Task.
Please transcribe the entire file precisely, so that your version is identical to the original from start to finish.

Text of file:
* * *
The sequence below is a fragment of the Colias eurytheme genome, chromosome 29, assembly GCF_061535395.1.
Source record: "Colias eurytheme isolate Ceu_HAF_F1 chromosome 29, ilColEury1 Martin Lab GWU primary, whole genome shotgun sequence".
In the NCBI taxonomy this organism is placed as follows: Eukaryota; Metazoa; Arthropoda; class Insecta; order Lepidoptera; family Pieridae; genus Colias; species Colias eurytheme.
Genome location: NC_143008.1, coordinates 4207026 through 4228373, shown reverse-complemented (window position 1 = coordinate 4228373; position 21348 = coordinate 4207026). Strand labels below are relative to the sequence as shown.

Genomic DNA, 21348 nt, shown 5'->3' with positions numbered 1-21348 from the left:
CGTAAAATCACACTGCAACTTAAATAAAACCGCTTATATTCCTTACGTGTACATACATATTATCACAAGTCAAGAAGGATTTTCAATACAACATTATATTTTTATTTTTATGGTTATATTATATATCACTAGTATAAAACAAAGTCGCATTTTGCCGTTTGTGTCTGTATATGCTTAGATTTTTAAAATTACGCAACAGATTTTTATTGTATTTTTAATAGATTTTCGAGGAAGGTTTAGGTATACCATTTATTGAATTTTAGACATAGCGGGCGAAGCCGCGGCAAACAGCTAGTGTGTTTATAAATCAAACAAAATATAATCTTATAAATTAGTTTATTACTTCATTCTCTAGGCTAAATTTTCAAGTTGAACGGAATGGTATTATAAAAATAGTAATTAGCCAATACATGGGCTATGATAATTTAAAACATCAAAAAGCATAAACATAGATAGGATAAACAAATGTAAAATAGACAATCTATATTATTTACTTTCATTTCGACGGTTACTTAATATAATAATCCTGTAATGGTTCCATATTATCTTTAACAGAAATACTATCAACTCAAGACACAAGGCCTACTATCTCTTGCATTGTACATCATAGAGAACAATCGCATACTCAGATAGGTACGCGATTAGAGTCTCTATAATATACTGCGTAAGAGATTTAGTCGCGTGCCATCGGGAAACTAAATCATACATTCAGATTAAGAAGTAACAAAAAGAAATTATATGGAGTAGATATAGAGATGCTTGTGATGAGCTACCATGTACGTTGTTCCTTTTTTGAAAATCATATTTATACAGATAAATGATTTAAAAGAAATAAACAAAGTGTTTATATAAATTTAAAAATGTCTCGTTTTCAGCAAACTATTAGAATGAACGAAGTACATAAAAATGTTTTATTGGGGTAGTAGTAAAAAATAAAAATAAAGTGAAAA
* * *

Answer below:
The sequence below is a fragment of the Colias eurytheme genome, chromosome 29, assembly GCF_061535395.1.
Source record: "Colias eurytheme isolate Ceu_HAF_F1 chromosome 29, ilColEury1 Martin Lab GWU primary, whole genome shotgun sequence".
In the NCBI taxonomy this organism is placed as follows: Eukaryota; Metazoa; Arthropoda; class Insecta; order Lepidoptera; family Pieridae; genus Colias; species Colias eurytheme.
Genome location: NC_143008.1, coordinates 4207026 through 4228373, shown reverse-complemented (window position 1 = coordinate 4228373; position 21348 = coordinate 4207026). Strand labels below are relative to the sequence as shown.

Genomic DNA, 21348 nt, shown 5'->3' with positions numbered 1-21348 from the left:
CGTAAAATCACACTGCAACTTAAATAAAACCGCTTATATTCCTTACGTGTACATACATATTATCACAAGTCAAGAAGGATTTTCAATACAACATTATATTTTTATTTTTATGGTTATATTATATATCACTAGTATAAAACAAAGTCGCATTTTGCCGTTTGTGTCTGTATATGCTTAGATTTTTAAAATTACGCAACAGATTTTTATTGTATTTTTAATAGATTTTCGAGGAAGGTTTAGGTATACCATTTATTGAATTTTAGACATAGCGGGCGAAGCCGCGGCAAACAGCTAGTGTGTTTATAAATCAAACAAAATATAATCTTATAAATTAGTTTATTACTTCATTCTCTAGGCTAAATTTTCAAGTTGAACGGAATGGTATTATAAAAATAGTAATTAGCCAATACATGGGCTATGATAATTTAAAACATCAAAAAGCATAAACATAGATAGGATAAACAAATGTAAAATAGACAATCTATATTATTTACTTTCATTTCGACGGTTACTTAATATAATAATCCTGTAATGGTTCCATATTATCTTTAACAGAAATACTATCAACTCAAGACACAAGGCCTACTATCTCTTGCATTGTACATCATAGAGAACAATCGCATACTCAGATAGGTACGCGATTAGAGTCTCTATAATATACTGCGTAAGAGATTTAGTCGCGTGCCATCGGGAAACTAAATCATACATTCAGATTAAGAAGTAACAAAAAGAAATTATATGGAGTAGATATAGAGATGCTTGTGATGAGCTACCATGTACGTTGTTCCTTTTTTGAAAATCATATTTATACAGATAAATGATTTAAAAGAAATAAACAAAGTGTTTATATAAATTTAAAAATGTCTCGTTTTCAGCAAACTATTAGAATGAACGAAGTACATAAAAATGTTTTATTGGGGTAGTAGTAAAAAATAAAAATAAAGTGAAAA